War Tax Resisters Penalty Fund Issues New Appeal

The War Tax Resisters Penalty Fund (WTRPF) is a mutual aid program that reimburses war tax resisters for penalties and interest taken by the IRS in the course of their resistance.

While many resisters manage to avoid having the IRS seize money from them, some are less lucky, and some resist in a way that either makes them vulnerable to such seizure, or does not attempt to avoid it.

The fund makes it easier for people to refuse to pay taxes for war, as the worst that is likely to happen to them financially is that they lose through seizure the amount they had refused to pay in the first place — if the IRS adds penalties and interest to that amount, the WTRPF covers it.

The Fund raises the money to pay these amounts from people who subscribe to it, typically because they are sympathetic to war tax resistance or are resisters themselves.

The WTRPF has recently put out a new appeal for funds. They are asking subscribers to send $30 apiece to reimburse David Zarembka for penalties and interest added to war taxes he resisted in . He has been a resister since , and they’re only catching up to him now by seizing his Social Security.

If you would like to contribute, there’s a donation button on the WTRPF website with which you can use PayPal or a credit card, or you can send a check to the Conscience and Military Tax Campaign, P.O. Box 2096, Mars Hill, NC 28754.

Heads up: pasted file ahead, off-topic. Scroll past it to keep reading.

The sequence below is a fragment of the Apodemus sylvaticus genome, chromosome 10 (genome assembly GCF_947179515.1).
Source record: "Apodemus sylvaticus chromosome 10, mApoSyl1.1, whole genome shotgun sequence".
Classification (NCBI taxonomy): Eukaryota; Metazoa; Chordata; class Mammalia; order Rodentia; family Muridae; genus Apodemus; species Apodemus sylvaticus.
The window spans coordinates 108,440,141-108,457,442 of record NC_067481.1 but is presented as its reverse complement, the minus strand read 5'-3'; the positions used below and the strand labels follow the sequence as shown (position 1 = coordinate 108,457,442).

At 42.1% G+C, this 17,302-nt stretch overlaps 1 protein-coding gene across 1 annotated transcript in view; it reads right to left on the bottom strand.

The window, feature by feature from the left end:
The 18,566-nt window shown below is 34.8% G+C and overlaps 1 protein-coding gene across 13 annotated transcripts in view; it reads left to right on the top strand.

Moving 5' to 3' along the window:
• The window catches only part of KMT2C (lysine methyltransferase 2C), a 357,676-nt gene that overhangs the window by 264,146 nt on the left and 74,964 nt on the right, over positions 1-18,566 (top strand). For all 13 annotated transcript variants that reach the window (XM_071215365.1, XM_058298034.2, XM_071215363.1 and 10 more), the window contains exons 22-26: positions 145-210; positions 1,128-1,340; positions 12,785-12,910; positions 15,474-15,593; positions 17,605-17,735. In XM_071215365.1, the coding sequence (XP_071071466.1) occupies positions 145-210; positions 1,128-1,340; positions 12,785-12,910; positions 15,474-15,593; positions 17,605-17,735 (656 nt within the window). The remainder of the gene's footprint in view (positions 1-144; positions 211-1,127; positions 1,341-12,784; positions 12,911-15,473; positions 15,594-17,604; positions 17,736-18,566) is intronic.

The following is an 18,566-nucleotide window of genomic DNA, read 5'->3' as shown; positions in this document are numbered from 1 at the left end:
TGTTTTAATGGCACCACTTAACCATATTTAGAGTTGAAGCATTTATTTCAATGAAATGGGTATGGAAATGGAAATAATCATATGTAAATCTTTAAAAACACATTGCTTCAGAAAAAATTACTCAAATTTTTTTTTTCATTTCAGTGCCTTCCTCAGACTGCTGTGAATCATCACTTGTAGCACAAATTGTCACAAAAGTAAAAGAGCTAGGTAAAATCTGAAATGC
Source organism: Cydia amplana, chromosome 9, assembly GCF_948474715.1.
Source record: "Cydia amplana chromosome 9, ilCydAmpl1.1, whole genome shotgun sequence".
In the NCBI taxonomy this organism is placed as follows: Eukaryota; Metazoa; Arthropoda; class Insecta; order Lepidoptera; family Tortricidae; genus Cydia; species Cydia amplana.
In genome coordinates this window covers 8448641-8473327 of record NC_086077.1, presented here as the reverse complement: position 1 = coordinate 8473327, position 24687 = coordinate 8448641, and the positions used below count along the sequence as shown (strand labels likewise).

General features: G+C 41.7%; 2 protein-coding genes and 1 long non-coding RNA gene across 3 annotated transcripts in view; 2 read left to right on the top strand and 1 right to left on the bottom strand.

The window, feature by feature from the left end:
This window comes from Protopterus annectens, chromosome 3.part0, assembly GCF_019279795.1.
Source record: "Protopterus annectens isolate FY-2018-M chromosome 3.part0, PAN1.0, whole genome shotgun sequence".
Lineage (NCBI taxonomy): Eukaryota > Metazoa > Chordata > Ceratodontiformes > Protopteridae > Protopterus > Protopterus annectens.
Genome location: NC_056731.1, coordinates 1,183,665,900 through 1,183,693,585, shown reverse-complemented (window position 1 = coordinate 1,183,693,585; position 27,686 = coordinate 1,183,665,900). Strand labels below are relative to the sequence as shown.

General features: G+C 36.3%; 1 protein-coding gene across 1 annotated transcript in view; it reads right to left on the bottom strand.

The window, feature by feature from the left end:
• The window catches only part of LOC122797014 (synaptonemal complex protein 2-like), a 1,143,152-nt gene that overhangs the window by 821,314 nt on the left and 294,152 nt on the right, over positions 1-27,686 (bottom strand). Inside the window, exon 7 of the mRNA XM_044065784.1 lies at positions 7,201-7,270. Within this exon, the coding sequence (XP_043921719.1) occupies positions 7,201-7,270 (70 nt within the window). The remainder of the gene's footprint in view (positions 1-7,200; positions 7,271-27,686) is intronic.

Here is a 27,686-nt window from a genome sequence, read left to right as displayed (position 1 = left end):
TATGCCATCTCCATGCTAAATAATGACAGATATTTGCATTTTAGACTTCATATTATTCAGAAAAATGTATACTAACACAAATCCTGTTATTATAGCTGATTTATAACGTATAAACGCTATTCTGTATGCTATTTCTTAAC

The IRS keeps antagonizing Congress, and Congress keeps cutting its budget, which is great news for those of us hoping Trump turns the U.S. Government into another one of his bankrupt enterprises.

The latest chapter has the Senate digging through IRS travel records, and finding some employees living lavishly on the taxpayer dime.

Employees travelling to Washington, D.C. are permitted up to $7,099 per month on lodging alone. One spent $38,799 for a five-month stay at the Grand Hyatt; another spent $72,544 over the course of the year at the Ritz Carlton and others. One rented a $4,950 per month townhouse in Arlington, Virginia; another a $4,605 luxury apartment in Chicago.

Another employee submitted 381 days’ of travel reimbursement requests in a 365-day year.

This gives Congress another opportunity to pontificate on the side of the taxpayer, the IRS Commissioner another opportunity to express contrition, and yet… I can’t help but feel this situation suits everybody just fine. After all, similar problems were uncovered at the agency a few years ago, too, and nothing really changed then.